During the late 1990's, a New York based environmental group succeeded in having a law enacted in New York State to forbid the future importation of electric power generated at any new mega-hydroelectric dams that may be built in Quebec. Canadian generated hydroelectric power has been imported into the American Northeast for many years. Suitable sites still exist in Eastern Canada where new mega-hydroelectric power dams may be built. A recent announcement from New York City suggested that the metropolis could face possible future shortage of electric power. Environmentalists want electricity to be generated from clean, renewable sources such as small hydro, solar power, bird-friendly wind power, biomass, geothermal energy and energy from the ocean.
Several commentators who have published articles at Energy Pulse have pointed out that the combination of solar power, geothermal energy, ocean power and wind energy would only provide a very small percentage of America's overall demand for electric power. Along with a proliferation of small hydroelectric projects, submersible turbines that generate electric power from ocean currents could be installed in the outlet of Lake Michigan and in numerous fast-flowing streams across America. Most of these projects would be cancelled due to environmental opposition and the few that will be developed to fruition would barely meet America's projected demand for electric power.
That demand for electric power could increase in the future if there is widespread market acceptance of electrically rechargeable vehicles. Such vehicles would result from advances that are being made in lithium-ion and lithium-manganese battery technology, in cryogenic (nitrogen) and pneumatic (compressed air) energy technology, in flywheel technology as well as in hydrogen fuel cell technology. The energy storage densities, life expectancy and recharge duration of many of these technologies is improving to a point where future electrically rechargeable vehicles could become cost-competitive with their hydrocarbon-powered counterparts. Sustained high oil prices would also contribute to a future shift to electrically rechargeable vehicles.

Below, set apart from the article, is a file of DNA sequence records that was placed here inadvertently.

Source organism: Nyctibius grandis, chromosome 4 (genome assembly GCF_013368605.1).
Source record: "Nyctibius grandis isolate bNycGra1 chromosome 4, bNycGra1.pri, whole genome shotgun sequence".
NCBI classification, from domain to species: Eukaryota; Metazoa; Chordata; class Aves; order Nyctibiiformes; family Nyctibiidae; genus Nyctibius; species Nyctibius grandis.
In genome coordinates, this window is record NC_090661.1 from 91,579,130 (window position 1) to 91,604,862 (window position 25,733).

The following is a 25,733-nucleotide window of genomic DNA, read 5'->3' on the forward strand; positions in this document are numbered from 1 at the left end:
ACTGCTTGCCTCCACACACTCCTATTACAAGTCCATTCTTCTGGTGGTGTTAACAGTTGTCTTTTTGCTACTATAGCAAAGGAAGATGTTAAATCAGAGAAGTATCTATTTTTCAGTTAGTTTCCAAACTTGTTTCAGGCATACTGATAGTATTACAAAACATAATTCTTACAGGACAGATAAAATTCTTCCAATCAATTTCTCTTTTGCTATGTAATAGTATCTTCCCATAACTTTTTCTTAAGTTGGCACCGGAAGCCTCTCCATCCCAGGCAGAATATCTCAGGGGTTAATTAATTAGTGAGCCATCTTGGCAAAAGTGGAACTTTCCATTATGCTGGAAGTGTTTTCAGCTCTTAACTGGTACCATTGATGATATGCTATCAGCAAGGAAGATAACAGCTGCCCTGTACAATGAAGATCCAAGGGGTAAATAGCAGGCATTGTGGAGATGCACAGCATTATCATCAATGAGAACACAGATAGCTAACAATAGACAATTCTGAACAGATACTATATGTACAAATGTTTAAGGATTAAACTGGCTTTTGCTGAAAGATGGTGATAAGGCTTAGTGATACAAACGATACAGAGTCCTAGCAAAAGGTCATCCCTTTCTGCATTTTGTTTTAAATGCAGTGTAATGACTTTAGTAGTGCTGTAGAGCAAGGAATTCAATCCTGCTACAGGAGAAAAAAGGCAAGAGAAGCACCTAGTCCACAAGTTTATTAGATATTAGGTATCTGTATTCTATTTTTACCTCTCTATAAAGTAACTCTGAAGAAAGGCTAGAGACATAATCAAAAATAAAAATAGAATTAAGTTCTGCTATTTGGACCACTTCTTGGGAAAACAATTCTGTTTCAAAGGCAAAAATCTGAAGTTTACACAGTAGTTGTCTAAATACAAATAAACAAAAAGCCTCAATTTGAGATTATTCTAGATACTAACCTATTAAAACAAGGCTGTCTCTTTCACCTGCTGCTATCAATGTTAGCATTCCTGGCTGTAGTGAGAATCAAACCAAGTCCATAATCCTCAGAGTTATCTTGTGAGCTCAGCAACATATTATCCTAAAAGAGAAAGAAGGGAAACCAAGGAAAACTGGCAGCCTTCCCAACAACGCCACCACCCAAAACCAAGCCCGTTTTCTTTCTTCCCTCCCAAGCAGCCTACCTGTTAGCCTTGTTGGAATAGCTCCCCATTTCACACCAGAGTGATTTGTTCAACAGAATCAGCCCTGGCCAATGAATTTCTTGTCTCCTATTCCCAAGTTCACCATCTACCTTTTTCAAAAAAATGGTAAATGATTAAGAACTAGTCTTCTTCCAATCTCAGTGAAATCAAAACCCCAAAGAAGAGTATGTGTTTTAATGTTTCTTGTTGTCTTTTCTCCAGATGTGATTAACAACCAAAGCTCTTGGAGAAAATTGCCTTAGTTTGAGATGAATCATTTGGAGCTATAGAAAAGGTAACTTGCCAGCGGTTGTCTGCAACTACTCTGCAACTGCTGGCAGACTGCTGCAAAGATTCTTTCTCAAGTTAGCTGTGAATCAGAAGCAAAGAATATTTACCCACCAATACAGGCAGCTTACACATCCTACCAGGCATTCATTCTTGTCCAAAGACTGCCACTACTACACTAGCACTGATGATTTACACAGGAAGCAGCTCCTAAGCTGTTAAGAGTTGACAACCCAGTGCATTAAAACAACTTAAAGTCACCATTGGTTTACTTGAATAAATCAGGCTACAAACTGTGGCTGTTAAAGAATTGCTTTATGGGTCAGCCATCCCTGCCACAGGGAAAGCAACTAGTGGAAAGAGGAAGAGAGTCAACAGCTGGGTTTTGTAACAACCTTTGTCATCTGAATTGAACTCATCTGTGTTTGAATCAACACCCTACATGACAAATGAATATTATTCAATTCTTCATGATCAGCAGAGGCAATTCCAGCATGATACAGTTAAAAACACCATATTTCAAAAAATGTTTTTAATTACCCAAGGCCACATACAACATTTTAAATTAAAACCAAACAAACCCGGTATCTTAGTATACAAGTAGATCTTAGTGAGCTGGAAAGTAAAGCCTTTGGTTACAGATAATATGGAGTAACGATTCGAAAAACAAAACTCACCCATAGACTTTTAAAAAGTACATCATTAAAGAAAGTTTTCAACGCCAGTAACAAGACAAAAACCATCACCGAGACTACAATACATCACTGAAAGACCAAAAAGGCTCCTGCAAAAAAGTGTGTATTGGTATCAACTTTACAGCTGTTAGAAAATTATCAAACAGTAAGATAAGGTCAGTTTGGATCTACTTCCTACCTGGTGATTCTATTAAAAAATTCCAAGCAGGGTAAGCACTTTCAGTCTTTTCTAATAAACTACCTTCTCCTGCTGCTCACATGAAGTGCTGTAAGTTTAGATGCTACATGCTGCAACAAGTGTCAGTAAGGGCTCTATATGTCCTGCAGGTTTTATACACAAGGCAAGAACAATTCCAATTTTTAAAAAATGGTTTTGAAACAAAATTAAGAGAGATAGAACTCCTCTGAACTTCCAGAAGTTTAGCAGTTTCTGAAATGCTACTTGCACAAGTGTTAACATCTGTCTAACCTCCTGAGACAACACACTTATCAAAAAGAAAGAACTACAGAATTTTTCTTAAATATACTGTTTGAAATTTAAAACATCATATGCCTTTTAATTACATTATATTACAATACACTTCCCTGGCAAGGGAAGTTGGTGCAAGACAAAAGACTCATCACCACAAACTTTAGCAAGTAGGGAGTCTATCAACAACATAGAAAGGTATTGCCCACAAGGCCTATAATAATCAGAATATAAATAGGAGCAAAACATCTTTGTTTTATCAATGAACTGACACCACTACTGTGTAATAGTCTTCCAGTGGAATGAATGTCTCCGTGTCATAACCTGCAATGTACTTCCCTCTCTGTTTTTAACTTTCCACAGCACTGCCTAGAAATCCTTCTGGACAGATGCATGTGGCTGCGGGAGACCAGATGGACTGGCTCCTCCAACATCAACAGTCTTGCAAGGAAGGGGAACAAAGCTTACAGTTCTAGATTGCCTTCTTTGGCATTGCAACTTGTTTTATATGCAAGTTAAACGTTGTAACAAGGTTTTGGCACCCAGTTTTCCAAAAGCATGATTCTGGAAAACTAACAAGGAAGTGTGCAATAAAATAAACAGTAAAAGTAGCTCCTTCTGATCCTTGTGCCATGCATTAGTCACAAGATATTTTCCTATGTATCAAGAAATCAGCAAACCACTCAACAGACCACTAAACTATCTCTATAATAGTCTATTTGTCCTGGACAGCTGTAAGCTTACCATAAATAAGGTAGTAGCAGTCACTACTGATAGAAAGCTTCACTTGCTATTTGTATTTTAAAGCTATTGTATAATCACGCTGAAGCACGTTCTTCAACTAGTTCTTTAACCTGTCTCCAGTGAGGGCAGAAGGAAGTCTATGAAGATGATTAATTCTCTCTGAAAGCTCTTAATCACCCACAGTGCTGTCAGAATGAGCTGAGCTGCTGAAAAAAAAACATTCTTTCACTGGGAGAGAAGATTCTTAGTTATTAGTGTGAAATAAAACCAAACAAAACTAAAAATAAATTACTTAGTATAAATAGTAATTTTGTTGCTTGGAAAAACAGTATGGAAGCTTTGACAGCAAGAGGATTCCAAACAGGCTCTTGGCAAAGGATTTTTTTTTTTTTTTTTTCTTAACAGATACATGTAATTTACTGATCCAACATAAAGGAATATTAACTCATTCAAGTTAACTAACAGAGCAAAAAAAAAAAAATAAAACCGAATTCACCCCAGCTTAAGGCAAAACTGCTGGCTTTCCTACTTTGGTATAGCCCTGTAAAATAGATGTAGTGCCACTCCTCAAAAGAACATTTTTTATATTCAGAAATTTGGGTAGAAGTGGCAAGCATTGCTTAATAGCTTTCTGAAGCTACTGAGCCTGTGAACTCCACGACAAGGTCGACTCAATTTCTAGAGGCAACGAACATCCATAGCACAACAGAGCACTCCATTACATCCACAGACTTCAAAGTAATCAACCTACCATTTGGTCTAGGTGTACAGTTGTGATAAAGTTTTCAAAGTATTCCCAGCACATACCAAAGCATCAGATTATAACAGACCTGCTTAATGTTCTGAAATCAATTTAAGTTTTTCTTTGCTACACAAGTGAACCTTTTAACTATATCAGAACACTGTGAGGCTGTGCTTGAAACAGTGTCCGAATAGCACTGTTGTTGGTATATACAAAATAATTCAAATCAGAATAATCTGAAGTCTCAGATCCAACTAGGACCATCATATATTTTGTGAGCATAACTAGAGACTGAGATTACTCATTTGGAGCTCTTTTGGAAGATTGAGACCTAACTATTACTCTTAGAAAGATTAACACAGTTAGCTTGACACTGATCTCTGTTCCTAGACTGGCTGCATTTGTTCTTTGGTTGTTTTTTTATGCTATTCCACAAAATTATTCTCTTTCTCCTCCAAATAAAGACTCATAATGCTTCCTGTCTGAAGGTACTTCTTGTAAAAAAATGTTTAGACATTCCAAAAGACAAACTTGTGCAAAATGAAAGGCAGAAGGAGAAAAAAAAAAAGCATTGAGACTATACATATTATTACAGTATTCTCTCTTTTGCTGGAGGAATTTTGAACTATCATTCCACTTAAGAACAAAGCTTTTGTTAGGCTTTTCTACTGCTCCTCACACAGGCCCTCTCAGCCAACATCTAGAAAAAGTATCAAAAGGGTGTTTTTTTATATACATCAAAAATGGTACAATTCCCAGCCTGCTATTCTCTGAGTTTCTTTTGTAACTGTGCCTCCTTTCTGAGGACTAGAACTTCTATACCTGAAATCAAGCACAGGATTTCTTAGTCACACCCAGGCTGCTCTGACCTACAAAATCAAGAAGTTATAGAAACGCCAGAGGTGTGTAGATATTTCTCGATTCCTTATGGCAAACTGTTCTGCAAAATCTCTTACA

The off-peak period that power stations experience between midnight to 6:00AM may cease to exist. Power would likely be generated during this period in the future to recharge electrically rechargeable vehicles and also mega-storage systems such as high-altitude hydraulic tanks, flow batteries and underground pneumatic storage systems that use emptied salt domes as pressure vessels to supply a higher daytime demand. The peaks of salt domes are usually found some 3000-ft below ground surface and measure up to 5000-ft diameter by up to 30,000-ft in height. Stored energy in these giant tanks could supply energy to operate electric transit systems (light rail, streetcar, subway, trolleybus and commuter rail) during peak periods. Owners of rapidly rechargeable electric vehicles (15 to 25-minutes) would likely recharge their vehicles during daylight hours and purchase electric power from stationary energy storage installations. The transportation sector may likely increase America's future demand for electric power.